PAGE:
This article needs additional citations for verification. Please help improve this article by adding citations to reliable sources. Unsourced material may be challenged and removed.Find sources: "Molten chocolate cake" – news · newspapers · books · scholar · JSTOR (November 2014) (Learn how and when to remove this message)
Molten chocolate cake
Alternative namesmi-cuit au chocolat, Lava cake, chocolate lava cake, molten chocolate lava cake, volcano cake
Place of originFrance
Main ingredientsButter, eggs, sugar, chocolate

Molten chocolate cake is a French dessert that consists of a chocolate cake with a liquid chocolate core. It is named for that molten center,[1] and it is also known as mi-cuit au chocolat, chocolat coulant ("flowing"),[2] chocolate lava cake, or simply lava cake.[3] It should not be confused with fondant au chocolat, a recipe that contains little flour, but much chocolate and butter, hence melting on the palate (but not on the plate).[4]


French chef Michel Bras said that he invented the cake in 1981, after two years of experimentation, with his original inspiration being a family group warming themselves up after a skiing trip by drinking hot chocolate.[5] French chef and chocolatier Jacques Torres confirms that such a dessert existed in France in the 1980s.[3]

French chef Jean-Georges Vongerichten, for his part, said that he invented the dish in New York City in 1987. He recalled pulling a chocolate sponge cake from the oven before it was done and finding that the center was still runny, but warm with both a good taste and texture.[3] He has been credited with popularizing the molten chocolate cake in the United States, where it became an almost de rigueur inclusion on high-end restaurant dessert menus in the 1990s.[3][6]

The two recipes are not at all similar, even though the resulting dish is. Bras's recipe is made in two parts: a frozen ganache core, covered by a rice starch dough, and baked in a mold. Vongerichten's recipe is simpler: a chocolate cake batter made from normal flour, baked briefly in a very hot oven. The flowing chocolate center is therefore arrived at differently in the two recipes, but Vongerichten's has proved more popular, being easier to reproduce.[2]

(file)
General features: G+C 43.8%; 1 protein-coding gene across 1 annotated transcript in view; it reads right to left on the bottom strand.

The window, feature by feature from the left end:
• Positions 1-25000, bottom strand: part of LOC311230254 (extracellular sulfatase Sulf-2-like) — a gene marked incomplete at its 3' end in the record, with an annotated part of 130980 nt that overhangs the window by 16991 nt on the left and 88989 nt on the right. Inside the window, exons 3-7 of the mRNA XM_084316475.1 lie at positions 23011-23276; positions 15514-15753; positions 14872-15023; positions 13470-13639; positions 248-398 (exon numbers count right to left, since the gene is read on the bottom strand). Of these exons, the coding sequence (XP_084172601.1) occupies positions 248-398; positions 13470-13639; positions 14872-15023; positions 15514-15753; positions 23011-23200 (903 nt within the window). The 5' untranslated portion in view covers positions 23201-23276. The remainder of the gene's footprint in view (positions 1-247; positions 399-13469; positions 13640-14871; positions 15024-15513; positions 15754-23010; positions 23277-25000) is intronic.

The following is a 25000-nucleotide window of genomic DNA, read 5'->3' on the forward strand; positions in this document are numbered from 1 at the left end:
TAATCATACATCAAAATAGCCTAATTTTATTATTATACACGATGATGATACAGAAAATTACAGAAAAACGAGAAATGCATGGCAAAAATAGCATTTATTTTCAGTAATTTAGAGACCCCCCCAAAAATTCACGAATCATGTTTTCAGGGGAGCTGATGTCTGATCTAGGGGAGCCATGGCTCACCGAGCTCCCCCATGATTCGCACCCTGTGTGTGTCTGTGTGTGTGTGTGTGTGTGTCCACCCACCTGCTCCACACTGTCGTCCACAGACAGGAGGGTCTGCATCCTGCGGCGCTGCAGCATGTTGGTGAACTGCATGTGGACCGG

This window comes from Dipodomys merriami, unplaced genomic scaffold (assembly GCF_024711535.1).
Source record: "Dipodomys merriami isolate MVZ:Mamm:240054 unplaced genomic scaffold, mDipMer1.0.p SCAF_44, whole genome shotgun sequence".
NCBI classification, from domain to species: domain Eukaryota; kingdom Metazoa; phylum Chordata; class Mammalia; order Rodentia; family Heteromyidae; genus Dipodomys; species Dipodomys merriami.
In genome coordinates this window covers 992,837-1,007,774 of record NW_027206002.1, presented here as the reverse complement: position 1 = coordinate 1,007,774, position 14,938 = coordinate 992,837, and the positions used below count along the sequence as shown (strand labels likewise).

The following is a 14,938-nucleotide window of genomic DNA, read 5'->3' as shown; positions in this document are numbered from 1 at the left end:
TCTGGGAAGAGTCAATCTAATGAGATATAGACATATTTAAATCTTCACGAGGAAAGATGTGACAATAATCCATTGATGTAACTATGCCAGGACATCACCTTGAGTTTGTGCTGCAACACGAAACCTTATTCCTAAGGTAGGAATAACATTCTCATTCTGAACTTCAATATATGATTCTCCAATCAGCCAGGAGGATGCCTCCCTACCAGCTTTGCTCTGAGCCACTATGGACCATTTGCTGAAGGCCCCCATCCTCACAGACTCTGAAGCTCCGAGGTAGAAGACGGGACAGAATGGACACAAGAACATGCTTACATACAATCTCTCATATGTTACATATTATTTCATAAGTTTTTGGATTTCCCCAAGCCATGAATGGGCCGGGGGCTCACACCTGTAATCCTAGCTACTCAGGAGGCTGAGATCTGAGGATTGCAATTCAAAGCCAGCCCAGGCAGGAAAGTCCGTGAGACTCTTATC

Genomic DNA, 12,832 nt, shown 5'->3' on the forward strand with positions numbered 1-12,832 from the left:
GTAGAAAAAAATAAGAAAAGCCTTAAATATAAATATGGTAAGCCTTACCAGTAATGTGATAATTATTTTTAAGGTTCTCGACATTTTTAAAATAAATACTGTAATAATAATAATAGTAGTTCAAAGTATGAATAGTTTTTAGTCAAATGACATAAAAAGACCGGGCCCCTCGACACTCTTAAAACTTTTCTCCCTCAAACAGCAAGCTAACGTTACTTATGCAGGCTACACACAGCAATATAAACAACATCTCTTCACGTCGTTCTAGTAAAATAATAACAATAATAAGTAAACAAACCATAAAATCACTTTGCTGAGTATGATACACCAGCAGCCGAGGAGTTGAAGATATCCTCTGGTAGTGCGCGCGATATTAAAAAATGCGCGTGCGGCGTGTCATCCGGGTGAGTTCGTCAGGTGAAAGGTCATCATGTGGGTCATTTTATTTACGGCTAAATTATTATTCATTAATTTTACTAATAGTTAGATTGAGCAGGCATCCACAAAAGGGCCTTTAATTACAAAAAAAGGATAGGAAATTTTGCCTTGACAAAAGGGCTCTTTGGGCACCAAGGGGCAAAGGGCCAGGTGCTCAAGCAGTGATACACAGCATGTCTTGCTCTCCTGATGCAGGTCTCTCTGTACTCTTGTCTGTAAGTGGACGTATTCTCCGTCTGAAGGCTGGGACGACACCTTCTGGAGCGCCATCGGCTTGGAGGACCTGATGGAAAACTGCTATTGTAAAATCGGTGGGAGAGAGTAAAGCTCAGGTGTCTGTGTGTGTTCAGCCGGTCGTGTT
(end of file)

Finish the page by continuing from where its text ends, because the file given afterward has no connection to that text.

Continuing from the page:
Chocolate lava cake smothered in chocolate sauce

Molten chocolate cakes characteristically contain five ingredients: butter, eggs, sugar, chocolate, and flour.[3] The butter and chocolate are melted together, while the eggs are either whisked with the sugar to form a thick paste, producing a denser pastry, or separated, with the white whipped into a meringue to provide more lift and a lighter result. A tablespoon of strong coffee is sometimes added to enhance the chocolate flavor. Vanilla extract, salt, and cinnamon are additionally recommended in some cases to add extra flavor.[7]

The cakes are typically baked in individual portions in ramekins, or brioche molds. However, there are a number of creative variations in chocolate lava cakes or molten chocolate cakes such as preparing the cakes in a coffee or tea mug. A variation of the cake can be prepared in a microwave oven.[8]

A scoop of ice cream, fresh fruit, a drizzling of fruit and/or chocolate sauce, and dustings of powdered sugar are typical enhancements. Mint leaves are sometimes used as a garnish.[citation needed]

See also


  1. ^ "Chocolate fondant". Archived from the original on 14 April 2019. Retrieved 6 May 2014.
  2. ^ a b Myhrvold, Nathan (2011). Modernist cuisine : the art and science of cooking. Chris Young, Maxime Bilet, Ryan Matthew Smith, Cooking Lab (1st ed.). Bellevue, Wash.: Cooking Lab. p. 15. ISBN 978-0-9827610-0-7. OCLC 711381030. Archived from the original on 2024-04-13. Retrieved 2022-09-21.
  3. ^ a b c d e Machlin, Sherri (23 August 2011). American Food by the Decades. ABC-CLIO. p. 226. ISBN 978-0-313-37699-3.
  4. ^ "Chocolate fondant". Archived from the original on 7 January 2019. Retrieved 1 January 2018.
  5. ^ "Molten chocolate - Bras Restaurant". Archived from the original on 15 September 2022. Retrieved 15 September 2022.
  6. ^ Josh Chetwynd (1 May 2012). How the Hot Dog Found Its Bun: Accidental Discoveries and Unexpected Inspirations That Shape What We Eat and Drink. Lyons Press. pp. 41–43. ISBN 978-0-7627-8529-2.
  7. ^ "Chef John's Chocolate Lava Cake". Archived from the original on 5 April 2018. Retrieved 14 April 2018.
  8. ^ "Chocolate Cake in a Mug". Food Network. Archived from the original on 30 April 2018. Retrieved 14 April 2018.